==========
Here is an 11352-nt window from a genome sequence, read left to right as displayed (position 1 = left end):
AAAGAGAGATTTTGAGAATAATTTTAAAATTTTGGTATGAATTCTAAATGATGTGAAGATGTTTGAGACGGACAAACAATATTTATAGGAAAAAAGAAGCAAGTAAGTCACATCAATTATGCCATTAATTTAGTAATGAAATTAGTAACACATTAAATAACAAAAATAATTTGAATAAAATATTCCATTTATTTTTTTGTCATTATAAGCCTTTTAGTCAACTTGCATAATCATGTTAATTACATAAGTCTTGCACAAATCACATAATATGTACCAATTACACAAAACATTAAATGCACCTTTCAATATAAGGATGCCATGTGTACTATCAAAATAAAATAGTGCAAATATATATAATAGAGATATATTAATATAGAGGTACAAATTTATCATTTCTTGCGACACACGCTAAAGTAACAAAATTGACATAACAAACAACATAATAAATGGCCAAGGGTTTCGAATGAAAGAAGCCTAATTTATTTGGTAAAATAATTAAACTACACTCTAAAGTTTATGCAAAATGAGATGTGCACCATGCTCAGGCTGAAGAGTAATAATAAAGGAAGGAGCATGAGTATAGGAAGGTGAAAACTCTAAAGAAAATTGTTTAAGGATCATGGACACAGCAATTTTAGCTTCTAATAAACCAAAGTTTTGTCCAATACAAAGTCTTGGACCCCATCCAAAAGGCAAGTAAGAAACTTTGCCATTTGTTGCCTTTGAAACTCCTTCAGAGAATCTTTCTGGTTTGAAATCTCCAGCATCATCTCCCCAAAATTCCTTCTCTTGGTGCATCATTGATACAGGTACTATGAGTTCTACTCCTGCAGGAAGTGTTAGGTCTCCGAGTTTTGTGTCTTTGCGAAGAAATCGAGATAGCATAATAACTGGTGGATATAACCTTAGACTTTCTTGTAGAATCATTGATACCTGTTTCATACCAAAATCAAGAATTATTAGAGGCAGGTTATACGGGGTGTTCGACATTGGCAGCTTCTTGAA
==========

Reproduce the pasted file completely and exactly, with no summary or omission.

Here is an 11352-nt window from a genome sequence, read left to right as displayed (position 1 = left end):
AAAGAGAGATTTTGAGAATAATTTTAAAATTTTGGTATGAATTCTAAATGATGTGAAGATGTTTGAGACGGACAAACAATATTTATAGGAAAAAAGAAGCAAGTAAGTCACATCAATTATGCCATTAATTTAGTAATGAAATTAGTAACACATTAAATAACAAAAATAATTTGAATAAAATATTCCATTTATTTTTTTGTCATTATAAGCCTTTTAGTCAACTTGCATAATCATGTTAATTACATAAGTCTTGCACAAATCACATAATATGTACCAATTACACAAAACATTAAATGCACCTTTCAATATAAGGATGCCATGTGTACTATCAAAATAAAATAGTGCAAATATATATAATAGAGATATATTAATATAGAGGTACAAATTTATCATTTCTTGCGACACACGCTAAAGTAACAAAATTGACATAACAAACAACATAATAAATGGCCAAGGGTTTCGAATGAAAGAAGCCTAATTTATTTGGTAAAATAATTAAACTACACTCTAAAGTTTATGCAAAATGAGATGTGCACCATGCTCAGGCTGAAGAGTAATAATAAAGGAAGGAGCATGAGTATAGGAAGGTGAAAACTCTAAAGAAAATTGTTTAAGGATCATGGACACAGCAATTTTAGCTTCTAATAAACCAAAGTTTTGTCCAATACAAAGTCTTGGACCCCATCCAAAAGGCAAGTAAGAAACTTTGCCATTTGTTGCCTTTGAAACTCCTTCAGAGAATCTTTCTGGTTTGAAATCTCCAGCATCATCTCCCCAAAATTCCTTCTCTTGGTGCATCATTGATACAGGTACTATGAGTTCTACTCCTGCAGGAAGTGTTAGGTCTCCGAGTTTTGTGTCTTTGCGAAGAAATCGAGATAGCATAATAACTGGTGGATATAACCTTAGACTTTCTTGTAGAATCATTGATACCTGTTTCATACCAAAATCAAGAATTATTAGAGGCAGGTTATACGGGGTGTTCGACATTGGCAGCTTCTTGAA